After a morning wandering around – it is amazing how much time you can spend in a small property – we then went onto the Geffrye Museum of the Home. It is a series of narrow almshouses that have been converted into a museum that shows the development of urban living rooms and how style, fashion, taste and society have influenced how we use rooms today.

The Geffrye Museum of the Home

The Geffrye Museum of the Home

By this point we were very hungry so had a wonderful lunch at the cafe there, though they did struggle to get the food out quickly as we were quite a big group!

The Geffrye Museum is very long and narrow – only as wide as a small room. It was very enjoyable though and interesting looking at how room designs and uses have changed over the last few hundred years. Over of course, we had to have the obligatory cake break as well.

Overall, we had a lovely day out and it gave us all loads of ideas of how  to present our collection here at Standen, especially about using today’s technology like iPads and mobile phones.

Hopefully over the next few years, a few of these ideas will start to appear here.

I thought I would leave you with a picture  of my favourite room of the whole day, which is a drawing-room at the Geffrye Museum set up for 1830. I really love all the different blues:

Drawing room 1830

Drawing room 1830


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Introducing Me ….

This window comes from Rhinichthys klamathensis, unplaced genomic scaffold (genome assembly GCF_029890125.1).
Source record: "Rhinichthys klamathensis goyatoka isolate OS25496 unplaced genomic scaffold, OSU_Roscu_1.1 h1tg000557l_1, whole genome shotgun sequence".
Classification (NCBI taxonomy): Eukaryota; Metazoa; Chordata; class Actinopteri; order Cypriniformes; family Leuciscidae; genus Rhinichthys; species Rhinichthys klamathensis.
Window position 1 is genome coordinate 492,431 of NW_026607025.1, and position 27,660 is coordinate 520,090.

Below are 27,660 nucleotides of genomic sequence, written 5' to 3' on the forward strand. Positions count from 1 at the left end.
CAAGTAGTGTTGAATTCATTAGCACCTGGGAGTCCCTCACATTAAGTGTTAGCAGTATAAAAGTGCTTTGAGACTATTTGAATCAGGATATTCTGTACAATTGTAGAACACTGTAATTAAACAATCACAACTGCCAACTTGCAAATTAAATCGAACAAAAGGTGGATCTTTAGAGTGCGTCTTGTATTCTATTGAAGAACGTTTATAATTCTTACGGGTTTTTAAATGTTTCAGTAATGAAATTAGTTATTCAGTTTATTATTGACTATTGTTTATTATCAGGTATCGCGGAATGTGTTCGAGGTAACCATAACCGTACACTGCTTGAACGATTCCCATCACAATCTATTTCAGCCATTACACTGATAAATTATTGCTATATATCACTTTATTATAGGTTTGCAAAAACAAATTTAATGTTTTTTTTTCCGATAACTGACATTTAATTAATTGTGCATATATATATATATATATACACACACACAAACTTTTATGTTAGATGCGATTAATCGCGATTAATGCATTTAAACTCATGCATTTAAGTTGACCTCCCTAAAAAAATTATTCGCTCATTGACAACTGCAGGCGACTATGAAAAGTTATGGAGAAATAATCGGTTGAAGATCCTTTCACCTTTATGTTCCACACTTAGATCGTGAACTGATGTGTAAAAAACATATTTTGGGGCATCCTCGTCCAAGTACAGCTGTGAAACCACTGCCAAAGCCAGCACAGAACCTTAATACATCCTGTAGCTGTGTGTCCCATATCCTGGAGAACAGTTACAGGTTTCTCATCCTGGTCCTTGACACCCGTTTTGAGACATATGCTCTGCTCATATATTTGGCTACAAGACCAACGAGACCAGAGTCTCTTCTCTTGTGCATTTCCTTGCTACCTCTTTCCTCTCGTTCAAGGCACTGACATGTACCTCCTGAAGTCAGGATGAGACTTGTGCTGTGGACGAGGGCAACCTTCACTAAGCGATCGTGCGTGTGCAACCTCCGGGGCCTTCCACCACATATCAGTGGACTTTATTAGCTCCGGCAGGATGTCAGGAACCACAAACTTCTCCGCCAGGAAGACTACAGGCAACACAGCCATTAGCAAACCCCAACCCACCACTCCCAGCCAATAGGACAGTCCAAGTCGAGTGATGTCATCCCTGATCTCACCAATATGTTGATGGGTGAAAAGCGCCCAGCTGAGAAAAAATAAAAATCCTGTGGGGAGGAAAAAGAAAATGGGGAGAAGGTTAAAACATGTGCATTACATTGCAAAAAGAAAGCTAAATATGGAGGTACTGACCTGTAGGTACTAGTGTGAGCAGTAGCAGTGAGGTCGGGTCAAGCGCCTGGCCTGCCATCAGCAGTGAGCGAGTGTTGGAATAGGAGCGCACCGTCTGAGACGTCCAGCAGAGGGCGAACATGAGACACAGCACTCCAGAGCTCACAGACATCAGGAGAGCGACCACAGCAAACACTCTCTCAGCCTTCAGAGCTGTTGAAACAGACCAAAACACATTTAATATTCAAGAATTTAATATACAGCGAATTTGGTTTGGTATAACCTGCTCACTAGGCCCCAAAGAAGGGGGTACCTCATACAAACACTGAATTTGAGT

Hi I am Lizzie, the new Conservation and Interpretation Assistant here at Standen. I am Hannah’s successor to the role and, like her, will be here for the next year.

I have spent the last few weeks learning my way around Standen and meeting all of our lovely volunteers and staff members, all of whom have been very welcoming and friendly. It has been very busy – I am pretty sure I spent the first week in a haze of new impressions and names!

Prior to starting here, I was a Conservation intern at another National Trust property for 4 months. This introduced me to some of the routines and basic skills that are needed to help preserve historic houses. I am really excited about this role here at Standen as it gives me the opportunity to learn more about what it means to be a Conservation and Interpretation Assistant and more about the intricacies of running a historic house within the National Trust.

Like Hannah, I will be writing posts about the things that we get up to behind the scenes here at Standen and also about my experiences of the next year. I am also open to including posts written by and about our volunteers and their experiences of Standen.

Larkspur Bedroom

Larkspur Bedroom

As this is my first post, I thought that I would talk about my favourite room here at Standen – the Larkspur bedroom. Part of the reason I like it is that it is a warm, calming and comfortable room. I also like it because it feels the most alive of all the rooms in the house – I am always half expecting Amy Beale to come around the corner!

So what is your favourite room here at Standen and why?